January 23, 2013
Costs for Retail Prescription Drugs Spike While Overall Increases Remain Low
Bethesda, MD—Increased spending for retail prescription drugs went against the tide of low levels of annual growth in health care spending, according to a new report.
The annual growth in health care spending remained at 3.9% in 2011, the same low level of annual growth as in 2009 and 2010. Those 3 years represent the slowest growth rates ever recorded in the 52-year history of the National Health Expenditure Accounts, according to a recently published analysis from the Office of the Actuary at the Centers for Medicare and Medicaid Services (CMS).
Some areas of health care spending were dramatically contrary to that trend, according to the report in the January issue of the journal Health Affairs. Posting the greatest increase in growth rate from 2010 to 2011 were retail prescription drugs, which shot up from 0.4% growth in 2010 to 2.9% growth in 2011. Report authors blamed part of that trend on price increases in brand-name and specialty drugs.
Despite the overall stability in health care spending, the health-spending share of GDP stayed stable in 2011 at 17.9%. "We observed faster growth in spending among some payers and services in 2011," said Micah Hartman, statistician in the Office of the Actuary at CMS and lead author of the Health Affairs article.
In fact, faster growth in personal health care spending in 2011 was driven by increases in expenditures for retail prescription drugs and a few other sectors. Those were partly offset by slower growth in spending for hospital services.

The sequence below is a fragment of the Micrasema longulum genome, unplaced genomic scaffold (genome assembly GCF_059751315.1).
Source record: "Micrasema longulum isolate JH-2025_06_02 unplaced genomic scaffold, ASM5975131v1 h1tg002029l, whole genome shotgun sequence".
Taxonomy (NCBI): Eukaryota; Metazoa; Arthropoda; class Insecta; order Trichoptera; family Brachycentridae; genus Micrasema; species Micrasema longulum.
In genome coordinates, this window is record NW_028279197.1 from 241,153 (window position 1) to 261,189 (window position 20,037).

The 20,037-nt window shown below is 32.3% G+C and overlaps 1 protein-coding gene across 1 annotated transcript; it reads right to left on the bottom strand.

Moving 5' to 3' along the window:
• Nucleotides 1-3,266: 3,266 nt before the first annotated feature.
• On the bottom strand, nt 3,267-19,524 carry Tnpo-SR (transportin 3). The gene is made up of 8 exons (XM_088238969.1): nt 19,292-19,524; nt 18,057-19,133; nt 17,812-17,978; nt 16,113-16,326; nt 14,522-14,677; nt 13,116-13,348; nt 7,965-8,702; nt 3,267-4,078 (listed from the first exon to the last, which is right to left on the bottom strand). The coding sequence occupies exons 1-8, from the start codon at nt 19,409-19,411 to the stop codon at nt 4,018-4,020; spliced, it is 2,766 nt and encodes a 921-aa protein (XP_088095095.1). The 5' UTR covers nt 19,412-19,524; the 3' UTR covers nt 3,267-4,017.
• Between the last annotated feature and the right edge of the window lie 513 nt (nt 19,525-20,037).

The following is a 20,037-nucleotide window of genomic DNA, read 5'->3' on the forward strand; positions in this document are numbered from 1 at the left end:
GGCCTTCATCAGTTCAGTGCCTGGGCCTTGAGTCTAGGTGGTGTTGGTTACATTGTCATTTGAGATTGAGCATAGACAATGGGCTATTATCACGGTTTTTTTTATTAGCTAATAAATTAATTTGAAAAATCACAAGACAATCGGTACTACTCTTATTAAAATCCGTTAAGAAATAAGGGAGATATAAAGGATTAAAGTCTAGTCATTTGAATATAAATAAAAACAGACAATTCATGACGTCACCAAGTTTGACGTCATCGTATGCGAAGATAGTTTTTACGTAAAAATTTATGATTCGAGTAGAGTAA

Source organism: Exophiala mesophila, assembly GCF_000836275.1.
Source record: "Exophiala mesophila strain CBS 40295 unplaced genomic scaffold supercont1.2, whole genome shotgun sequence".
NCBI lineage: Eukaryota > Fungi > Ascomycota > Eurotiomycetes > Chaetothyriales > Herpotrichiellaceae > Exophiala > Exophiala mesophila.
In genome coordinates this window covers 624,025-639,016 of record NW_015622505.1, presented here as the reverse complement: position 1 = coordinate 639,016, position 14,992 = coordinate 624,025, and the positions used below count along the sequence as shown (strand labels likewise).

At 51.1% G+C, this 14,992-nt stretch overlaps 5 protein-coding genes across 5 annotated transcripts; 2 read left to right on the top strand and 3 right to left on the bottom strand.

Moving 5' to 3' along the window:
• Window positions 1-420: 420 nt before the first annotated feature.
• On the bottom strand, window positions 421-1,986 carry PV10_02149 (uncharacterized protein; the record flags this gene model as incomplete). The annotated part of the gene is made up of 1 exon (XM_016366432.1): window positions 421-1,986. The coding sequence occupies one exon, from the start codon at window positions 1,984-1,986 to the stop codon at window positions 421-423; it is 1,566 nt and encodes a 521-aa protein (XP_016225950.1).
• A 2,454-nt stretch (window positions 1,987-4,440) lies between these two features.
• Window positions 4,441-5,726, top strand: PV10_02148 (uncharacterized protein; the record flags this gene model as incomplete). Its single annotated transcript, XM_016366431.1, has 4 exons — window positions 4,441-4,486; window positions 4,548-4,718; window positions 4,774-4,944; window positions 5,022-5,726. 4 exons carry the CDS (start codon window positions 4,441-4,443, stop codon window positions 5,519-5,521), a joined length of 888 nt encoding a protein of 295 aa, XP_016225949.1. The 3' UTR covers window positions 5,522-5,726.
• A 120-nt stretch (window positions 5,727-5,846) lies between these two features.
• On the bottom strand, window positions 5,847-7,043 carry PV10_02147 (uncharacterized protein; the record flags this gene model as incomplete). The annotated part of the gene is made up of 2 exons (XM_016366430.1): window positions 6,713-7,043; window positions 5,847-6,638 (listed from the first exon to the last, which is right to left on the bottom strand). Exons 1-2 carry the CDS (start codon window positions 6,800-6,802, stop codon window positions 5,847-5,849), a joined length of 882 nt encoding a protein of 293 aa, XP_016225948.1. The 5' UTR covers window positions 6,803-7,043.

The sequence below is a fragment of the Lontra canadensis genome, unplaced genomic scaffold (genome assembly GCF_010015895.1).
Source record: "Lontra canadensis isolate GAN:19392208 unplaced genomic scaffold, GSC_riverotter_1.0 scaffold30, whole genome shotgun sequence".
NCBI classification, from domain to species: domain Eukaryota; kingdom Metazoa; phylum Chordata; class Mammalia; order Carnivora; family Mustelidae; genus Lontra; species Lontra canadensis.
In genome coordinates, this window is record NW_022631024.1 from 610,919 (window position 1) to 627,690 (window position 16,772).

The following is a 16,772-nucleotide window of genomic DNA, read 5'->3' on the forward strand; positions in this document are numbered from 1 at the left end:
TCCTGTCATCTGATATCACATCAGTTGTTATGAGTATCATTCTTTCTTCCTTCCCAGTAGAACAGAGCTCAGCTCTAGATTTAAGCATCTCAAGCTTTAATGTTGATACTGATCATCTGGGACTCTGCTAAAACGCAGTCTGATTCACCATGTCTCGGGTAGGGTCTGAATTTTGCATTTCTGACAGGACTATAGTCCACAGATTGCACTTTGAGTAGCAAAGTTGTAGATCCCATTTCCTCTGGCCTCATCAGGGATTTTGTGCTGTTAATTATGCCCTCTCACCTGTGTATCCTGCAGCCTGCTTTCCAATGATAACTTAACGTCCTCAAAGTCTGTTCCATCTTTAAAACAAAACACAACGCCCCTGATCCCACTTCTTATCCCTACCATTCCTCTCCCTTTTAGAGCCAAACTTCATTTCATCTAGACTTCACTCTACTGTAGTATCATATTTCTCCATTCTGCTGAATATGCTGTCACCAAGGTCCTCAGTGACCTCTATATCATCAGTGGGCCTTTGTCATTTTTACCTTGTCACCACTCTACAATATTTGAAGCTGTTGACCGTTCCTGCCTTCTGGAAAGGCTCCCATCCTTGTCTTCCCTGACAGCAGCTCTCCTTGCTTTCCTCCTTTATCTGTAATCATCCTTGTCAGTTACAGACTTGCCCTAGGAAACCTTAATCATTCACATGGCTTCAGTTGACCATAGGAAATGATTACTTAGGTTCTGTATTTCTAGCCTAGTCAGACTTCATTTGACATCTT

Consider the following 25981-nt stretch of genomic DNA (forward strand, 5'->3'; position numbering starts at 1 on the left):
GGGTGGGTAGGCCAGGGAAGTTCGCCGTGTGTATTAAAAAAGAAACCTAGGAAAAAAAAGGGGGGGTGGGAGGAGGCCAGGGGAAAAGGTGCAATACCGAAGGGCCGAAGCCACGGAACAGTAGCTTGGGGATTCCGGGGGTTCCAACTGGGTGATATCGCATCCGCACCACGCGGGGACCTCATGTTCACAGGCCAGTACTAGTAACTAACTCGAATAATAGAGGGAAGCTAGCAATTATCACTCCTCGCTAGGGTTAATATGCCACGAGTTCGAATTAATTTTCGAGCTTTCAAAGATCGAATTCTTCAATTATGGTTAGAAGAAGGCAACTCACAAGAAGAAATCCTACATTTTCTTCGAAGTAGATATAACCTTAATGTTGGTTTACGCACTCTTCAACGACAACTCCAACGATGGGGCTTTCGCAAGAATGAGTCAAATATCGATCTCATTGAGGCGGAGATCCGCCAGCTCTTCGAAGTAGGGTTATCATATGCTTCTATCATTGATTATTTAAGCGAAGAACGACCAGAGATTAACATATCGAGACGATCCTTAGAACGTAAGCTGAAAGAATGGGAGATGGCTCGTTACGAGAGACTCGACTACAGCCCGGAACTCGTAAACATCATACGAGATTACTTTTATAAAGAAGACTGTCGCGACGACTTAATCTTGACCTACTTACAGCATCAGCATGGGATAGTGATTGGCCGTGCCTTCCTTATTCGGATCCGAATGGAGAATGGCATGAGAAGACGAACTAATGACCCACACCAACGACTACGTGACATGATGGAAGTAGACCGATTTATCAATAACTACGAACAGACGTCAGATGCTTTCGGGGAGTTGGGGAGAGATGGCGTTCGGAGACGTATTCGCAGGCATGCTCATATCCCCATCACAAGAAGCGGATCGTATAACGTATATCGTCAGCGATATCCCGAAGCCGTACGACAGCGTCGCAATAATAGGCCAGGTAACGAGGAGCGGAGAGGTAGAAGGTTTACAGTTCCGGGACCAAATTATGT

In addition to retail prescription drugs, areas showing faster growth were:
• Physician and clinical services, which grew 4.3% in 2011 compared to 3.1% in 2010, largely because of nonprice factors, such as the use and complexity or intensity of services that more than offset slower growth in prices for these services, according to the report;
• Medicare spending, 6.2 % in 2011 compared to 4.3% in 2010, which was attributed to a one-time increase in expenditures for skilled nursing facilities and faster growth in spending for physician services under fee-for-service Medicare and for Medicare Advantage spending;
• Private health insurance, 3.8% in 2011 compared to 3.4% in 2010, said to be related to a 0.5% increase in private health insurance enrollment, which had declined from 2008 to 2010; and
• Out-of-pocket spending, 2.8% in 2011 compared to 2.1% in 2010, linked to higher cost sharing and increased enrollment in consumer-directed health plans.
On the other hand, the growth in hospital spending declined from 4.9% in 2010 to 4.3% in 2011, and analysts suggested that was because of slower growth in the prices charged by hospitals and low growth in use of hospital services and in Medicaid spending for hospital care.
The biggest drop was in Medicaid expenditures, where growth slowed from 5.9% in 2010 to 2.5% in 2011, primarily because of continued financial pressure on state budgets due to the economy and a shift in the share of spending from the federal government to the states with the expiration of enhanced federal aid to states in June 2011. The Medicaid program also had slower enrollment growth, from 4.9% in 2010 to 3.1% in 2011.
Report authors admit some uncertainty about whether the overall stable growth trends will continue.
“Overall, there was relatively slow growth in incomes, jobs, and GDP in 2011,” they write, “which raises questions about whether U.S, health care spending will rebound over the next few years as it typically has after past economic downturns.”
|U.S. Pharmacist Social Connect